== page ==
This led her to support Donald Trump for president in 2016, as she felt he had been treated unfairly too. It also led her to reconsider her positions on a wide range of issues—including a host of conspiracy theories. She has repeatedly argued that the moon landing was fake, for example. After news broke of the recent death of Putin opponent and political prisoner Alexei Navalny, apparently at the hands of Kremlin operatives, Owens proclaimed on X that “the entire story makes no sense and the people I distrust trying to turn him into some kind of martyr makes it even more suspicious.” 

On almost any given day, a quick scroll through Owens’s social media reveals similar ambient distrust: the notion that enemies within media, government, tech, and Big Pharma are always lurking, surveilling, calculating, deceiving. The Daily Wire scrubbed recent episodes of Owens’s podcast in which she insisted that Brigitte Macron, France’s first lady, is a biological man in disguise. Owens announced on X that she would stake her “entire professional reputation on the fact that Brigitte Macron is in fact a man. Any journalist or publication that is trying to dismiss this plausibility is immediately identifiable as establishment. I have never seen anything like this in my life. The implications here are terrifying.”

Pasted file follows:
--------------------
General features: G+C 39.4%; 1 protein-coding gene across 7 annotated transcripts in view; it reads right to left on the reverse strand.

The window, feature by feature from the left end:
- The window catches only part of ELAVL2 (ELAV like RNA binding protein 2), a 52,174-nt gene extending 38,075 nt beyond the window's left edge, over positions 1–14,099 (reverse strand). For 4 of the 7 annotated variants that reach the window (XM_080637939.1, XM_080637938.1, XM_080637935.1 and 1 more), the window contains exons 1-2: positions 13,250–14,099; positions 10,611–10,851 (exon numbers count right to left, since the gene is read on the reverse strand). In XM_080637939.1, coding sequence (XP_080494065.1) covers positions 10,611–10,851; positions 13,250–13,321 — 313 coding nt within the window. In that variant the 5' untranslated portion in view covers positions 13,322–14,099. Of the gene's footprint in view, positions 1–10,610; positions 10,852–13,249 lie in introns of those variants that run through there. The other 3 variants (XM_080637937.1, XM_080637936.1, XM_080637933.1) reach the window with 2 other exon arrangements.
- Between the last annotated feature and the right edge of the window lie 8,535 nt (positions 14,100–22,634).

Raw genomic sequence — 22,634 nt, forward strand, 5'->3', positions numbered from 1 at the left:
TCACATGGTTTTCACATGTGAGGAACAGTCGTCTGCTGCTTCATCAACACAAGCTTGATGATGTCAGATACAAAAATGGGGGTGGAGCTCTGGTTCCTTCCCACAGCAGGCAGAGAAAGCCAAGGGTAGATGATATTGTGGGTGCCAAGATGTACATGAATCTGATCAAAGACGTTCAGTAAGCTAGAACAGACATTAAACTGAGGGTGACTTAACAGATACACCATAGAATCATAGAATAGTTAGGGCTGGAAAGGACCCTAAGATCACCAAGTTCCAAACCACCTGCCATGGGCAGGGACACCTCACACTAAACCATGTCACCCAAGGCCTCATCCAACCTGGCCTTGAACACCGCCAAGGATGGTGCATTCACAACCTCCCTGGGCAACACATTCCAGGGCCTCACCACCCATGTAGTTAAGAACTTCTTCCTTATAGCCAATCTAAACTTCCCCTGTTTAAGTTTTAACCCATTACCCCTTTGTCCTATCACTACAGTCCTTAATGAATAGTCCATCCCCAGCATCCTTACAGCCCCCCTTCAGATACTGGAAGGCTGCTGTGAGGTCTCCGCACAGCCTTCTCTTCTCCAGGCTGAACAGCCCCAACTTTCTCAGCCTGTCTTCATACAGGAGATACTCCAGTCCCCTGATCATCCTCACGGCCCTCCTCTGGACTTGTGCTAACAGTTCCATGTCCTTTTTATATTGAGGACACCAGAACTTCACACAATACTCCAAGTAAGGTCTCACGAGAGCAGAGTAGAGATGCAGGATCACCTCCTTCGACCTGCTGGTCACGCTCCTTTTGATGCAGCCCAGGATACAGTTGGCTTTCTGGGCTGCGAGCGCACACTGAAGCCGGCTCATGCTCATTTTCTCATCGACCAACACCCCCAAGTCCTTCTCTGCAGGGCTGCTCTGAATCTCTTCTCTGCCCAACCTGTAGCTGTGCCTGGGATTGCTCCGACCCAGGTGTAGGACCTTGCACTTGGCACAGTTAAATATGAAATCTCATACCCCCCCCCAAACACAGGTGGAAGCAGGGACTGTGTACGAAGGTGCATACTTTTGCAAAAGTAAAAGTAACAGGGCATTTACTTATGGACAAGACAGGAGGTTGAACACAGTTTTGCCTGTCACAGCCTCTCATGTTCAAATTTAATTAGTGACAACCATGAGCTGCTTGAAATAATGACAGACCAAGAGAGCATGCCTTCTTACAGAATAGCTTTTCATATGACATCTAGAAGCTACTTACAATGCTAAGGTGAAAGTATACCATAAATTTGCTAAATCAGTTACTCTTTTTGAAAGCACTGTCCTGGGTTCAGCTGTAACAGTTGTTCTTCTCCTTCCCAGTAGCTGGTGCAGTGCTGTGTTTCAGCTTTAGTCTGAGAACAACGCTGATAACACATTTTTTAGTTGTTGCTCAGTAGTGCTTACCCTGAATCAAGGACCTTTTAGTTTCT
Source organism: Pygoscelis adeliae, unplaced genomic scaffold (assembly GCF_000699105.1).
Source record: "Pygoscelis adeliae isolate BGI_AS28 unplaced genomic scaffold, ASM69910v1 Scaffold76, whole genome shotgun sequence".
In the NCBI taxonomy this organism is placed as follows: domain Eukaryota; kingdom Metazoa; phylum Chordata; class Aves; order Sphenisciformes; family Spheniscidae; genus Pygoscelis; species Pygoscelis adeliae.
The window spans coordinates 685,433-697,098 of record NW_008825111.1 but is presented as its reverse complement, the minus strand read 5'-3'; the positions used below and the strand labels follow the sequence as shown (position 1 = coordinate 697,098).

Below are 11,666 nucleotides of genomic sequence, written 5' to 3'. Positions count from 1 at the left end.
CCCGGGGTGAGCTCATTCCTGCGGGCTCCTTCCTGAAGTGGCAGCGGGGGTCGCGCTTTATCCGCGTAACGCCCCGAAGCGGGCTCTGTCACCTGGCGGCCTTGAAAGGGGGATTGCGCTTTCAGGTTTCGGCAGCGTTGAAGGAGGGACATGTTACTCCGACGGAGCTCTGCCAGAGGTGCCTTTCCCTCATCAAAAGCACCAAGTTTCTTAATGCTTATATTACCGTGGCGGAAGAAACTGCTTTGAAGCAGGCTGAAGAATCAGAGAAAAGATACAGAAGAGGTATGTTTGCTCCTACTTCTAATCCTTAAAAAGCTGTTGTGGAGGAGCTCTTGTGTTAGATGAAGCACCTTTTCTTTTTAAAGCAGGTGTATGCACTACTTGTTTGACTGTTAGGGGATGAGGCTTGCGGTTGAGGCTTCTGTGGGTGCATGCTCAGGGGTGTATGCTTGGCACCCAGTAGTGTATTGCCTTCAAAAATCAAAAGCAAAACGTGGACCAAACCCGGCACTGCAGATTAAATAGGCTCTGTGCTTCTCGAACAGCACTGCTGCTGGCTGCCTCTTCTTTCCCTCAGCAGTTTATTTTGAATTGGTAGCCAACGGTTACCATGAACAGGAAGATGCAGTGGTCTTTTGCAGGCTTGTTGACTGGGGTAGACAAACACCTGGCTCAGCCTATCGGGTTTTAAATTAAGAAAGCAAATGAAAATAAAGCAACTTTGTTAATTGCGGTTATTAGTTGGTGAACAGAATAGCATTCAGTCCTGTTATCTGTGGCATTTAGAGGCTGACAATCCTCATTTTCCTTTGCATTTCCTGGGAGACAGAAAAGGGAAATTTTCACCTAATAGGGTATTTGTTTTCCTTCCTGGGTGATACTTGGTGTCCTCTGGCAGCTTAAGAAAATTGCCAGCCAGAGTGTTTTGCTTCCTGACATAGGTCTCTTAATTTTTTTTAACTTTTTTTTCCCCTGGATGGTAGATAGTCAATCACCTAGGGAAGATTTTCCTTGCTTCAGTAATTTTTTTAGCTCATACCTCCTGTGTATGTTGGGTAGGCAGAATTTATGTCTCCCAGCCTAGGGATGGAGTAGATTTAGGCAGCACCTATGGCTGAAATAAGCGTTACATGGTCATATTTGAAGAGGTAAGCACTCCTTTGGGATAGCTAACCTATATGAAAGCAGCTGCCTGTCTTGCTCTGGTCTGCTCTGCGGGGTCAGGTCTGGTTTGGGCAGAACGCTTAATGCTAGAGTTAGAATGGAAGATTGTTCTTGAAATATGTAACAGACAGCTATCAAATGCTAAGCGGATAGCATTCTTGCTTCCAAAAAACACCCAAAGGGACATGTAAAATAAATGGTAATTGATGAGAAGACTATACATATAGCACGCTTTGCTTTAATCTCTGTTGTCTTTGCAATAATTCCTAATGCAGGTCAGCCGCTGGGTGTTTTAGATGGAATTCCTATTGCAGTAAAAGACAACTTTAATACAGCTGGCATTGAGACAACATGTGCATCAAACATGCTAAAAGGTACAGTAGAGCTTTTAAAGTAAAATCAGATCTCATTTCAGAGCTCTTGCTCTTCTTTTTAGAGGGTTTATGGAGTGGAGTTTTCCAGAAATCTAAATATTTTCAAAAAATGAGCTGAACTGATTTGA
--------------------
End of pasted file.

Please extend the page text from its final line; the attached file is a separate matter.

Among the most revealing texts from Owens’s oeuvre is an X post from March 4, 2024. It includes a photo of African American rapper Kid Cudi in heavy makeup, wearing a white lace bridal ensemble and holding hands with Eli Russell Linnetz, the Jewish designer of Cudi’s curious outfit. Owens offered this caption: 

When I see demonic rituals like this done to black artists and then I research who is behind it (a perverted “designer” that used to work for Woody Allen)—I truly cannot fathom how the media has brainwashed some black Americans to believe I’m the enemy. 

Open your eyes.

The specific noxious connotations of this post—that Jews are corrupting the fashion industry or black men—are almost beside the point. (It is worth noting, though, that Christian Siriano has for years crafted famously elaborate evening gowns for Billy Porter—who, like Cudi, is a black male celebrity. Siriano is not Jewish.) It’s more useful to consider what Owens’s conspiratorial messaging offers people.